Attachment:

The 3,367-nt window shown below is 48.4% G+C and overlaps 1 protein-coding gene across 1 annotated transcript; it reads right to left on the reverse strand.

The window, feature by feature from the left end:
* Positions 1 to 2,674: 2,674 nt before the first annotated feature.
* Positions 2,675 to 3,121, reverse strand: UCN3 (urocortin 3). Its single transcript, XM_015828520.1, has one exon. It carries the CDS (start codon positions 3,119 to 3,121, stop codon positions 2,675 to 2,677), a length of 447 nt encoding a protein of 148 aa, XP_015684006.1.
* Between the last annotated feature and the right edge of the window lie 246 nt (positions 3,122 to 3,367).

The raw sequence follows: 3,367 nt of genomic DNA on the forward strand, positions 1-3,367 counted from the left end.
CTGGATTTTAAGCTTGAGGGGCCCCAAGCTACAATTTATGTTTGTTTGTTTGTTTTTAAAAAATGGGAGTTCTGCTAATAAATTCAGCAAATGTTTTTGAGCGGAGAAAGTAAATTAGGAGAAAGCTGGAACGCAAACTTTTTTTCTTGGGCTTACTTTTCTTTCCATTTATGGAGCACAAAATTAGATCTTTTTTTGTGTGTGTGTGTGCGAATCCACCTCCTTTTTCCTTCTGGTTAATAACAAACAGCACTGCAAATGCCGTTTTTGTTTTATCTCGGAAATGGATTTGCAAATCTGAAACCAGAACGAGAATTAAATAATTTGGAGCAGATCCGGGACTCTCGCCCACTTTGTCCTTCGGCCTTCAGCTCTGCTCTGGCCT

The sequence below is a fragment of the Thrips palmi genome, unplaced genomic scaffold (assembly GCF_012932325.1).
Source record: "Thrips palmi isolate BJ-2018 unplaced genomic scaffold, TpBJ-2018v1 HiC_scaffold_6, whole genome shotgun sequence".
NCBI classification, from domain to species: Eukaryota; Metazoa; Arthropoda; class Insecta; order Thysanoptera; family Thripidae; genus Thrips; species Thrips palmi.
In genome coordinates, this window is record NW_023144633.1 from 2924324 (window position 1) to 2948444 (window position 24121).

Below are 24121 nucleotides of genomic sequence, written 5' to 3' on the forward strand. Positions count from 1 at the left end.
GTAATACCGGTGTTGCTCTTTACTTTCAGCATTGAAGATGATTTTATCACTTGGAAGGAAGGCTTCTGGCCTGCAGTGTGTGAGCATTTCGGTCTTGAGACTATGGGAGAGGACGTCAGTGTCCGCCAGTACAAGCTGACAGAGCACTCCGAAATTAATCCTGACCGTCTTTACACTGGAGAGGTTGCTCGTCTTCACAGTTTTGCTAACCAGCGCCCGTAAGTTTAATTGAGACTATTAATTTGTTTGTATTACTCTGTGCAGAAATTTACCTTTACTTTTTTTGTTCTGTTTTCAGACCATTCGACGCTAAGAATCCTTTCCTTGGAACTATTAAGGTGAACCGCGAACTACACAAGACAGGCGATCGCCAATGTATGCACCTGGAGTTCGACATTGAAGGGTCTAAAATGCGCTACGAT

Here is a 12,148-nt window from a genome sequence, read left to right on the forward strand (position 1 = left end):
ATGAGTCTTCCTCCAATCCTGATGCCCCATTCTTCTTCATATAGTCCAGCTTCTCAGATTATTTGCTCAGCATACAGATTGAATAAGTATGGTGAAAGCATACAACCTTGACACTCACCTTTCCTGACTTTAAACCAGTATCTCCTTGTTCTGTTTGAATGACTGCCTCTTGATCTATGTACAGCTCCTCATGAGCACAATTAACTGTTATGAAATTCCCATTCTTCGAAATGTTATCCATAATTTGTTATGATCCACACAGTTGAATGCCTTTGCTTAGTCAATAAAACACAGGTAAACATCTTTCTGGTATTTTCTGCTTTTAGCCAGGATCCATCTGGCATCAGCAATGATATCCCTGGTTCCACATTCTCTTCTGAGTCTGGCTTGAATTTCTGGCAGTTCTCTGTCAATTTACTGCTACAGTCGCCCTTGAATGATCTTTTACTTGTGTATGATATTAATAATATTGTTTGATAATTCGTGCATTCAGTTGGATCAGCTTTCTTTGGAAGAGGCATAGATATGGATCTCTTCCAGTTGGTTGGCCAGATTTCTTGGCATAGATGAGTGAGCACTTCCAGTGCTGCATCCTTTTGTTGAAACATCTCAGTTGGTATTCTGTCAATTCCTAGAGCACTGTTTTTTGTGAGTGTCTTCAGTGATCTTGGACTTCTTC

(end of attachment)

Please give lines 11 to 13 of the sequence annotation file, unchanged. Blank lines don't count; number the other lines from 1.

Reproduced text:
In genome coordinates, this window is record NW_023144633.1 from 2924324 (window position 1) to 2948444 (window position 24121).

Below are 24121 nucleotides of genomic sequence, written 5' to 3' on the forward strand. Positions count from 1 at the left end.
GTAATACCGGTGTTGCTCTTTACTTTCAGCATTGAAGATGATTTTATCACTTGGAAGGAAGGCTTCTGGCCTGCAGTGTGTGAGCATTTCGGTCTTGAGACTATGGGAGAGGACGTCAGTGTCCGCCAGTACAAGCTGACAGAGCACTCCGAAATTAATCCTGACCGTCTTTACACTGGAGAGGTTGCTCGTCTTCACAGTTTTGCTAACCAGCGCCCGTAAGTTTAATTGAGACTATTAATTTGTTTGTATTACTCTGTGCAGAAATTTACCTTTACTTTTTTTGTTCTGTTTTCAGACCATTCGACGCTAAGAATCCTTTCCTTGGAACTATTAAGGTGAACCGCGAACTACACAAGACAGGCGATCGCCAATGTATGCACCTGGAGTTCGACATTGAAGGGTCTAAAATGCGCTACGAT